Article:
It can be true that Allen Robinson wants to remain in Chicago, but also feels resentment for how the past year has gone.
In the aftermath of Sunday’s 21-9 loss to the New Orleans Saints, Robinson said Monday morning that everything is on the table. That could mean staying in Chicago, that could mean taking his talents elsewhere.
“From my standpoint, I personally feel like we had an opportunity to be able to get something done over the past 365 days,” Robinson said Monday. “But again, I don’t know that that really affects me too much as far as however things play out.”
It’s only natural to be feeling mixed emotions as a difficult season comes to an end, a season that featured a six-game losing streak, but still ended with a playoff appearance.
Robinson and the Bears couldn’t agree to the terms of a contract extension last offseason. Going into the final year of the three-year, $42 million deal he signed prior to the 2018 season, Robinson wanted an extension.
Some of his peers cashed in during training camp, just before the season. DeAndre Hopkins signed a two-year extension with the Arizona Cardinals worth $54.5 million. Keenan Allen signed a four-year contract with the Los Angeles Chargers worth up to $80 million. Cooper Kupp signed a three-year extension with the Los Angeles Rams worth up to $48 million.
Meanwhile, Robinson waited.
Days after the season-opening comeback victory against the Detroit Lions, Robinson deleted all evidence of the Chicago Bears from his Instagram account.
He downplayed the move a day later, when he spoke with the media. Even so, it sent a clear message. One doesn’t simply delete select aspects of their social media history without a purpose.
“I personally feel like we had an opportunity to be able to get something done over the past 365 days.”— Bears WR Allen Robinson
Through it all, Robinson put the focus on the team, at least with the media. As far as professional athletes go, Robinson is pretty candid with the press. Members of the Chicago media awarded him the Good Guy Award in 2019, given annually to a Bears employee for their professionalism in dealing with the media.
Although Robinson wouldn’t go so far as to criticize a teammate or a coach, he is willing to admit when he could have done something better or give his assessment of how the team performed. So when Robinson says he doesn’t know what the next step is, it’s hard not to believe him.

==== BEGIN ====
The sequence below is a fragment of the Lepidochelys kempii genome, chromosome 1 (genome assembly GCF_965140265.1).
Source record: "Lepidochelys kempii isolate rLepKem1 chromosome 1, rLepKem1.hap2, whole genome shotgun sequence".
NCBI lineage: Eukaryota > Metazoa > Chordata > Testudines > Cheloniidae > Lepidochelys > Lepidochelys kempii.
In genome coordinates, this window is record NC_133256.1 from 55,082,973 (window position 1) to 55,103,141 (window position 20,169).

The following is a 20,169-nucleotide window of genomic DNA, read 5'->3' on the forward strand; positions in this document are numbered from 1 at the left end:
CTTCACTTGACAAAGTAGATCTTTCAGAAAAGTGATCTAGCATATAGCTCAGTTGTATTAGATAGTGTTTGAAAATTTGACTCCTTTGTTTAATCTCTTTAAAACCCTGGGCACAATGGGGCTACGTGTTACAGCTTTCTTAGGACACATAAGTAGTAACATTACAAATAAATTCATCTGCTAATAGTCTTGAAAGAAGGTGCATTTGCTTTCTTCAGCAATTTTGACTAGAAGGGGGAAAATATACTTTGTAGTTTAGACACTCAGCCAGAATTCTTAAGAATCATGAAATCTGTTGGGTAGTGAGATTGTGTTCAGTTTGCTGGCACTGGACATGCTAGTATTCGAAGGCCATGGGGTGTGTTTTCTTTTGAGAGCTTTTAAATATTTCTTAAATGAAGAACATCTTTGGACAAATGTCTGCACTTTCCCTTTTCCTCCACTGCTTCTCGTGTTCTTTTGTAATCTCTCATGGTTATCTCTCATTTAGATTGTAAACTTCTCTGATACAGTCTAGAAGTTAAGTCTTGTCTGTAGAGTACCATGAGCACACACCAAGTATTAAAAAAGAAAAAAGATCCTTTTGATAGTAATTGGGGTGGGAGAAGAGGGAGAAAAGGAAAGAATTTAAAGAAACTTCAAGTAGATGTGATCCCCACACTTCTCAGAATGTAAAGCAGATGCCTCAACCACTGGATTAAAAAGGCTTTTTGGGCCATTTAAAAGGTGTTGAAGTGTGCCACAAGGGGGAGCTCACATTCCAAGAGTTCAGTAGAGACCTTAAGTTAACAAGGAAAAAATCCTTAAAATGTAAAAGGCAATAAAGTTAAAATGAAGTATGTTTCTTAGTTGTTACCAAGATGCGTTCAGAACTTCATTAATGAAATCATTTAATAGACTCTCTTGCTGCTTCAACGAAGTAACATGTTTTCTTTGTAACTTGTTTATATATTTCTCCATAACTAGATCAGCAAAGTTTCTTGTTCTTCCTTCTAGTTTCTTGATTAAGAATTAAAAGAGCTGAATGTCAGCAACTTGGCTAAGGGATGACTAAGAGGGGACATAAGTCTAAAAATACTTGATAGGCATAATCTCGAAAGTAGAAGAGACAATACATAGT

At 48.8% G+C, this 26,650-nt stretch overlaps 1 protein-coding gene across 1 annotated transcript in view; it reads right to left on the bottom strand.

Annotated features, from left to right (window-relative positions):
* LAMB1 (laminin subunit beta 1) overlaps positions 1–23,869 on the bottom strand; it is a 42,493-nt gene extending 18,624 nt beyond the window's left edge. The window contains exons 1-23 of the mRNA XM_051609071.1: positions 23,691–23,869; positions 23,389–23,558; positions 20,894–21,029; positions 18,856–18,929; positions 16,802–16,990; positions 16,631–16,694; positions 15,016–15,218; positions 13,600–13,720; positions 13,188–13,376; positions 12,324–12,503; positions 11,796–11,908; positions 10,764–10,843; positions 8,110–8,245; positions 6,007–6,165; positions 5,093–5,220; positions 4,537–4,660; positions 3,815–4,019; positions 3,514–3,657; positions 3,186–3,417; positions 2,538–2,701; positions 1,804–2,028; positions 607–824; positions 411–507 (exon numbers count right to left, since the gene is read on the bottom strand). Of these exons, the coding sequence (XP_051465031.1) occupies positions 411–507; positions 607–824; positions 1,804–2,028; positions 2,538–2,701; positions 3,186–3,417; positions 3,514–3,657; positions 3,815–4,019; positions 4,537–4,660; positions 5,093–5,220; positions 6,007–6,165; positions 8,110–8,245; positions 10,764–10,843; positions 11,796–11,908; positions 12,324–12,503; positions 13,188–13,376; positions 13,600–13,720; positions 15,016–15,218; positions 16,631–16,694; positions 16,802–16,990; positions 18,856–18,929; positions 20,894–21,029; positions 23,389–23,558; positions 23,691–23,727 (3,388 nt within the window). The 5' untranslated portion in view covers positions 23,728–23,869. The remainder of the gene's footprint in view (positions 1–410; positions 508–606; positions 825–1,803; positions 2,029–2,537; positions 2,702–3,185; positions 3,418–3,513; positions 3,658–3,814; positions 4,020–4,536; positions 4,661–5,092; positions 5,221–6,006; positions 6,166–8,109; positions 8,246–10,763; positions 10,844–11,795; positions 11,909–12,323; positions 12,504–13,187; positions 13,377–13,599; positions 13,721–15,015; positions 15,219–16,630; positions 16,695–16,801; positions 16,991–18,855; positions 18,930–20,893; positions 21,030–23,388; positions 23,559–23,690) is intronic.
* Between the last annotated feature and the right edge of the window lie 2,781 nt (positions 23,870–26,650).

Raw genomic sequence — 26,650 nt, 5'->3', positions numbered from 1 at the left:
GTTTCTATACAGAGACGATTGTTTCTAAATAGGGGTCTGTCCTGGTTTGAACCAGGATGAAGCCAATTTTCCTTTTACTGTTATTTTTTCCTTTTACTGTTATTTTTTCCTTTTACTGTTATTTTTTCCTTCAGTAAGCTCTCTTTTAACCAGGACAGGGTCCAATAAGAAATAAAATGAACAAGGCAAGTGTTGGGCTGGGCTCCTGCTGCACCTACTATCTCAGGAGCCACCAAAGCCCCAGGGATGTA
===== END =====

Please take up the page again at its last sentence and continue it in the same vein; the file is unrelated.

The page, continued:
He’s clearly not interested in the franchise tag, which is one option the Bears have at their disposal.
“I’m not going to get into that right now,” Robinson said. “Again, I think everybody knows a little bit on how I feel about that.”
Pressed further on the issue, Robinson laughed and said, “I plead the fifth.”
Robinson completed his third 1,000-yard season. He led the Bears in receptions (102) and receiving yards (1,250). His six receiving touchdowns led all receivers and trailed only tight end Jimmy Graham.
When the Bears were in doubt, they more likely than not threw the ball Robinson’s way. He has been an integral piece of what they do on the offensive side of the ball over the past three years. He cannot be replaced easily.
Yet, with so much up in the air, it’s anybody’s guess what happens next. The Bears first have to decide if they’re going to keep general manager Ryan Pace and head coach Matt Nagy, decisions that likely are taking place this week. What to do at the quarterback position then becomes the next question.
Would Robinson even want to come back if the Bears bring back Trubisky? By all accounts, they are good teammates and friendly with each other. Their lockers are next to each other at Halas Hall, or at least they were in 2019 when reporters were last allowed in the building.
But Robinson probably could put up even better numbers if he played with a quarterback who could throw the ball down field with more success. Asked what he is looking for in a quarterback, Robinson sidestepped the question, saying, “That’s tough to say.”
“Coming down to the end of my contract, now [I’m] looking at: OK, how do I perceive the next however many years of my career?” Robinson said. “That’s what it comes down to. Like I said before, we’ve won a lot of games over the past three years – more games than a lot of teams have won in the league over the last three years. It’s just a ton of factors that affect [the decision]. I wouldn’t say that one or the other outweighs any one.”
Given that the price wasn’t right last offseason, it doesn’t seem likely that’s going to change now. And the Bears can’t pay everybody, but they’re going to need to pay a quarterback.
According to Spotrac.com, the Bears have no cap space available for 2021, as of now. Obviously, they’re going to have to tinker with that through cuts, contract restructuring and trades. It could come down to the simple fact that the Bears don’t have the cap room for Robinson next season.
All of that will come in the next few months.